Pana High School Principal Kevin McDonald gave the Board a list of items they are changing and doing to keep students on track. He said they are making an effort to boost student’s motivation and morale. Several of the remedial classes which were used in the past were “setting up one-third of our students for failure.”
McDonald said they are setting higher standards and are tracking students through their entire high school career, not just through 9th grade. For example, juniors will be taking Algebra II to help them with their math scores on the SAT. In the past, Algebra II had been offered later while the SAT is generally taken the junior year.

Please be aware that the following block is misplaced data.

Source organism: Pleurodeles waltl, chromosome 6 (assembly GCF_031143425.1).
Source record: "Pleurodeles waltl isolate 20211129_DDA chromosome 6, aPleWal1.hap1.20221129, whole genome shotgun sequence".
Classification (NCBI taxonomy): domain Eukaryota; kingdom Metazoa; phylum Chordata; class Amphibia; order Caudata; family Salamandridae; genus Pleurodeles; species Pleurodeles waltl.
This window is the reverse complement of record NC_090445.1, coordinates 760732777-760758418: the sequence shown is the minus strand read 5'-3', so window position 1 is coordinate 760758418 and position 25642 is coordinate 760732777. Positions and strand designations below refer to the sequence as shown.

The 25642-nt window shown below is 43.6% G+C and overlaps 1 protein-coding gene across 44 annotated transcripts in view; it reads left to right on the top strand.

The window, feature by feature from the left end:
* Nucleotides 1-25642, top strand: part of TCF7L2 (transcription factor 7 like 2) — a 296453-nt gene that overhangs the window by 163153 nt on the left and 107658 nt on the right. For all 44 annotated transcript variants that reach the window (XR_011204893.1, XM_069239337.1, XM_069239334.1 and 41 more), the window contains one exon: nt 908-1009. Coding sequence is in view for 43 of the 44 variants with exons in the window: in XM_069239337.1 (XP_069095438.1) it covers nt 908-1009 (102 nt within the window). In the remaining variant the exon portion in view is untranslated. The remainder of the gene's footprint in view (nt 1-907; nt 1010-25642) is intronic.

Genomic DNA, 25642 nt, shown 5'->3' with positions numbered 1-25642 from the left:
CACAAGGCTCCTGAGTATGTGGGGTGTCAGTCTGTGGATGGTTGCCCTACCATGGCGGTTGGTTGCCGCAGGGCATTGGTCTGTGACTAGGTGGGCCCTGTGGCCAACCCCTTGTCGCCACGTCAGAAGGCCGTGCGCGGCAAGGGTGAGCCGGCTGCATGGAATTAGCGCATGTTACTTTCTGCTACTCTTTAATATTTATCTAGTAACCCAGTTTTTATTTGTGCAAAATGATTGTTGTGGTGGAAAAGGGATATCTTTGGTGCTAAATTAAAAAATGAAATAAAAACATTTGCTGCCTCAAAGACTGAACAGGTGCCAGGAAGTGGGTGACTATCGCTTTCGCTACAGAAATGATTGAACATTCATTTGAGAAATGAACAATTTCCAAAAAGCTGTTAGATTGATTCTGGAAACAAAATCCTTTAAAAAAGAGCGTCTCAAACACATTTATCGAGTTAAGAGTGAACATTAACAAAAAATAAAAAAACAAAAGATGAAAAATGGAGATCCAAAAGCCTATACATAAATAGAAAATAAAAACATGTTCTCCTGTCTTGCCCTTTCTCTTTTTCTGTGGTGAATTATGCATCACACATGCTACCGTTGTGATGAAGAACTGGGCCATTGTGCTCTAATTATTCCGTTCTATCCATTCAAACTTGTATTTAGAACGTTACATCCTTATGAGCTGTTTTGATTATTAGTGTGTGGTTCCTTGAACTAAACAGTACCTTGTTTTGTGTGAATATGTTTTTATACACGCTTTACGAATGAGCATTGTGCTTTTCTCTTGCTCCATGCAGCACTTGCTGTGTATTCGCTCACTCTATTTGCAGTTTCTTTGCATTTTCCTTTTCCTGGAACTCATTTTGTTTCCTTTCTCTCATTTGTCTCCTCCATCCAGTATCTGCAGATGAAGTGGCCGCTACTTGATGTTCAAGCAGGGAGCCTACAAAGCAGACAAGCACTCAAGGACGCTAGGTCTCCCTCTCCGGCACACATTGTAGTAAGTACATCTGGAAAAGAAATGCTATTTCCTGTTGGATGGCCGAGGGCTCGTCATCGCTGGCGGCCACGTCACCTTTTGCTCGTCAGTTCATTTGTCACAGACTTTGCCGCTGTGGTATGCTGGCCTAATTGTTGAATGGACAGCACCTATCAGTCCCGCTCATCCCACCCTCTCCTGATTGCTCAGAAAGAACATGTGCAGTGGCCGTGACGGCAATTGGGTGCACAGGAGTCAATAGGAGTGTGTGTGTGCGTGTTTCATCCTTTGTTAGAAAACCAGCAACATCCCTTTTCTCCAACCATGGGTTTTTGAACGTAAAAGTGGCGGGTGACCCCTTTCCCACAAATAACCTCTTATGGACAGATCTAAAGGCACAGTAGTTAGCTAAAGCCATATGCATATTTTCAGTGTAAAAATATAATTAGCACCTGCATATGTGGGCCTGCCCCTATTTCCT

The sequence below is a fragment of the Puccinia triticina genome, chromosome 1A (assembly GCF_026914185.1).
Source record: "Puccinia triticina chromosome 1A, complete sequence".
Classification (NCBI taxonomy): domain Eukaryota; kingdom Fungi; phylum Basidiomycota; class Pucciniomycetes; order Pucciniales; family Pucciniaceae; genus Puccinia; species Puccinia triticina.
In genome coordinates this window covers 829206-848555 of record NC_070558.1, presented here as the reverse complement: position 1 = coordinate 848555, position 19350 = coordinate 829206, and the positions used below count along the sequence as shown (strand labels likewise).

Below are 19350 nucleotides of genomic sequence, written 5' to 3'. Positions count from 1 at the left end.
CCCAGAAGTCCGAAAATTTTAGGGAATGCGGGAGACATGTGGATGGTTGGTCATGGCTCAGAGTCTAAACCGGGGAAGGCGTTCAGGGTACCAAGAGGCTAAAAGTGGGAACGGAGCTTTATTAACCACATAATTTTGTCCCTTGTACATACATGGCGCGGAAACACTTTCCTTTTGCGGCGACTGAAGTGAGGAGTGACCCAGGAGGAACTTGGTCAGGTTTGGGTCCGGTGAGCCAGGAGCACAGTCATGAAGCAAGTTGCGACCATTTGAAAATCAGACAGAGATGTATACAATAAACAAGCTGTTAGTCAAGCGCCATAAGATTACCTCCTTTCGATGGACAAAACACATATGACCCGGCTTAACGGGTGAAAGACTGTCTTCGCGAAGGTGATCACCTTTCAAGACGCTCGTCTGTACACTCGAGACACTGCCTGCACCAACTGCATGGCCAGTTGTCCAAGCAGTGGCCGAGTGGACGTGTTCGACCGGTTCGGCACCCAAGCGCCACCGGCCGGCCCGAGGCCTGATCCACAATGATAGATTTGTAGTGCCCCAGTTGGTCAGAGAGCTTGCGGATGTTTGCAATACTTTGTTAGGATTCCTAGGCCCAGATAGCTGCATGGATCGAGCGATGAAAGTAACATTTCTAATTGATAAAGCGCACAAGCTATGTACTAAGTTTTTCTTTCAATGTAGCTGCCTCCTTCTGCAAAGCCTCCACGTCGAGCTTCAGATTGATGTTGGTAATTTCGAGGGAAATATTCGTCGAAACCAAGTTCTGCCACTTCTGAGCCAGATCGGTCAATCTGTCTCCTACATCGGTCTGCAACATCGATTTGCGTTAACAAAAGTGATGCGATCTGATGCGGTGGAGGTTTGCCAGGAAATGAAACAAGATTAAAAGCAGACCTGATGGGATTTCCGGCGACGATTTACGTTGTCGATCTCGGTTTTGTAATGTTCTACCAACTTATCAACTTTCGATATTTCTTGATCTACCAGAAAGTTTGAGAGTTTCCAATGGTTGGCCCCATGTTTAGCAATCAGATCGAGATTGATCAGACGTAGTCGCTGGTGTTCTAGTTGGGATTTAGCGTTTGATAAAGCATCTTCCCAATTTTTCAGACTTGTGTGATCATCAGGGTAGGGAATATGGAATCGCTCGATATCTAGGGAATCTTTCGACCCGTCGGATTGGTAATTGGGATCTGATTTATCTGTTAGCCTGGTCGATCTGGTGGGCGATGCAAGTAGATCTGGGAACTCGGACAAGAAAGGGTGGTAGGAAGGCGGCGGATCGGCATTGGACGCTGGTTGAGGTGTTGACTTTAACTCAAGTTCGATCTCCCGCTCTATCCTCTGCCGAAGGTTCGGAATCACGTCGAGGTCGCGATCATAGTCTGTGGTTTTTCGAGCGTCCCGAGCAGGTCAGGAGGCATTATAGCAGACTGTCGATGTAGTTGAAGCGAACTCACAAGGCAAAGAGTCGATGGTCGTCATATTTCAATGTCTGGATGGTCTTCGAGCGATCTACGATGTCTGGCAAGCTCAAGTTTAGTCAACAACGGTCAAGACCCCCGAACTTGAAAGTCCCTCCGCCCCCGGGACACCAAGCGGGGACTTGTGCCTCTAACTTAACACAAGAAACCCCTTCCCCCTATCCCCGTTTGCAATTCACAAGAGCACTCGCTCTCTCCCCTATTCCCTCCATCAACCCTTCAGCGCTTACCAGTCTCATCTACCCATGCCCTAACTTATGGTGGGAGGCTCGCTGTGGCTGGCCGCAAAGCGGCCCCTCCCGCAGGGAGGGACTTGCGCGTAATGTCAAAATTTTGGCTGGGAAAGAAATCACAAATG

“A lot of the math portion of the SAT is Algebra II,” McDonald said. “When out kids take the test, they are lost when it comes to math.”
Board member Mark Beyers raised he question with colleges and universities making the SAT optional, why are students required to take the test?
“Because that test is what drives our report card. In Illinois, students are required to take the SAT,” said McDonald. “And a lot of colleges and universities are administering admission tests which are largely based on the SAT.”
Donahue said 41% of Pana students must take remedial math at the community college level. The state-wide average is 11%.
The drop out rate is at 5.7% for 2022, compared to 6.5% in 2021. The rate for 2020 was 2.6%; 2019, 4%; and 1.5% in 2019.